Knowing how I geek-out at such things, a neighbor recently gave me a box of old papers and clippings from the distant Deseret News past. Amid the yellowing pile, my son picked up an intact sports section the other day, dated Oct. 18, 1947, with the intent of showing me photos of guys in old leather football helmets.
Instead, I focused on an op-ed on the “field and stream” page. It was by a Forest Service official who opposed the idea of turning federal lands over to
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Stop me if you’ve heard this one before.
Maybe life really is so serendipitous that I could reach into a newspaper haystack and find the op-ed equivalent of a needle on the first try on the very week when Donald Trump prepares to assume office and carry the lands debate to new levels of uncertainty, but I doubt it. I probably could reach my hand into any pile of Utah papers over the last century and find something similar.
If you don’t believe me, remember what state officials pulled out of a time capsule last fall that had been buried in the walls of the State Capitol for a century. One of the mementos our ancestors left was a newspaper with headlines about Western governors meeting to discuss taking control of federal lands — in 1914.
This isn’t a new rodeo, and today’s state politicians aren’t the first to get tossed around by the bucking bronco.
But we may have reached a rare lull. This year’s Legislative session in Utah, which starts Monday, likely will be missing the “message” bills intended to show Washington how unhappy the state is about the federal ownership of land. That’s because, for the time being, the White House is a big question mark.
“There’s a lot of things the legislature might do once we get the flavor of the Trump administration,” Utah Senate President Wayne Niederhauser told me, “but we won’t know that for six months or two years, so I don’t see a lot of things happening this session.”
“Flavor” is a good word to describe what has been coming from the president-elect lately.
Other than trying to change President Obama’s designation of a Bears Ears Monument in Southern Utah, lawmakers, it appears, will leave lands alone.
The question is whether six months to two years will be enough to bring any clarity.
As McClatchy reported last weekend, Donald Trump once told Field and Stream magazine he opposes turning federal land over to states. “I don’t like the idea because I want to keep the lands great, and you don’t know what the state is going to do,” he said, echoing a common refrain from environmentalists and other opponents.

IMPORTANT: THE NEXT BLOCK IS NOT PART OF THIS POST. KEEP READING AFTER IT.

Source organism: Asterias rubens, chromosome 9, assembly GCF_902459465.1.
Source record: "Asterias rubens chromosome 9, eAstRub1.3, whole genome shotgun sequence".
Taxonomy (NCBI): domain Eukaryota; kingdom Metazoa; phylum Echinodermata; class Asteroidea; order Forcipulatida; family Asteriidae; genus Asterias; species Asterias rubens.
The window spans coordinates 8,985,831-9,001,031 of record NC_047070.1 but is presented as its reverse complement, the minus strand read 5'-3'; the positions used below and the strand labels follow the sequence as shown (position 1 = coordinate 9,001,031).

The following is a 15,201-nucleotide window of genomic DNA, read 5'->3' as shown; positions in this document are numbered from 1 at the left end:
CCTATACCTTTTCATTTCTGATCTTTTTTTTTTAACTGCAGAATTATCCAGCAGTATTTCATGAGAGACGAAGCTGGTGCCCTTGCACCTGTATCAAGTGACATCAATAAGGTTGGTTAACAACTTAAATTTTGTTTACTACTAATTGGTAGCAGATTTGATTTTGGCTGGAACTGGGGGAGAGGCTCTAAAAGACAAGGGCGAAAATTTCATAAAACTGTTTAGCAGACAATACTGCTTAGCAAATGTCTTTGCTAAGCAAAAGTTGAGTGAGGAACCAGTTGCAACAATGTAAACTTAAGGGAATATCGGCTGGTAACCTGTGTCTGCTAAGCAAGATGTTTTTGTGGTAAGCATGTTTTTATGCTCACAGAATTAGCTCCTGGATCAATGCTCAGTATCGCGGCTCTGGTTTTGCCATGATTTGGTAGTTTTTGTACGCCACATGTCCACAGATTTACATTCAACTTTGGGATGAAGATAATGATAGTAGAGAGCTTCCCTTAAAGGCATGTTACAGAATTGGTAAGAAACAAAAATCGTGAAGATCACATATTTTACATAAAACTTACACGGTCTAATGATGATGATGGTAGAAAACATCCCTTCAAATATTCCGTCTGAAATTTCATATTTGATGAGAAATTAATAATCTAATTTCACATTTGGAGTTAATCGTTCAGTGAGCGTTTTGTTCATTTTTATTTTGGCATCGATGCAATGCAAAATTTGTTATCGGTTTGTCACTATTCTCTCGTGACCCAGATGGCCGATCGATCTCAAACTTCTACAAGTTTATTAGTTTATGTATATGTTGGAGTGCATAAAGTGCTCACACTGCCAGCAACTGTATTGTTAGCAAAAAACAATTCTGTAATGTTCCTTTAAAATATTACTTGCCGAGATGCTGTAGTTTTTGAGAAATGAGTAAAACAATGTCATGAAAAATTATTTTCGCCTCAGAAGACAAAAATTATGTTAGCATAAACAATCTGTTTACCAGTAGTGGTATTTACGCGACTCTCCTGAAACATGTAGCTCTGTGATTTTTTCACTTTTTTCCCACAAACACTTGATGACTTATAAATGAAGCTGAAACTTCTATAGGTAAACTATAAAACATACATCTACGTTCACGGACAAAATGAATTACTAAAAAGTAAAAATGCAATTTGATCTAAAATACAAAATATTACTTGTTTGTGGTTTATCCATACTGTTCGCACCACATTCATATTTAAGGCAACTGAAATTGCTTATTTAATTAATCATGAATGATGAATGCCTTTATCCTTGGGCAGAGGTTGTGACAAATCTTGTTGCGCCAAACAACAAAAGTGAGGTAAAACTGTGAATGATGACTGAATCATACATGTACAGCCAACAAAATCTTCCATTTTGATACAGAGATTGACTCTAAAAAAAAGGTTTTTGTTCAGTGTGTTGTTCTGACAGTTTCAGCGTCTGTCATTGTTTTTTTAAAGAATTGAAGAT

His pick for interior secretary, Rep. Ryan Zinke, R-Mont., seemed to share that view. That is, until he voted two weeks ago to remove a requirement that Congress must reduce spending elsewhere in the budget to compensate for any ownership transfers of federal lands.
To those who oppose state control of federal lands, that was the equivalent of suddenly hopping on that bucking bronco. A lawyer for the Natural Resources Defense Council told McClatchy, “I am very worried.”
Actually, there are plenty of reasons to be worried, no matter how you feel about Broncos, which is why this issue has no easy solution.
States make good points when they talk about lax control by Washington bureaucrats or how wrong it is to tie up valuable natural resources that could aid local economic development.
But owning and managing all that land might not make local taxpayers happy. A study Utah lawmakers commissioned three years ago found the state would profit from such a deal only if it could get 100 percent of the royalties from energy extraction, and only if the price of oil stayed above $62 per barrel.
As I write this, oil is about $56 per barrel. It hasn’t been above $61 since that study was written in 2014.
My guess is our children’s children still will be reading about the latest twists and turns in this struggle long after we’re gone.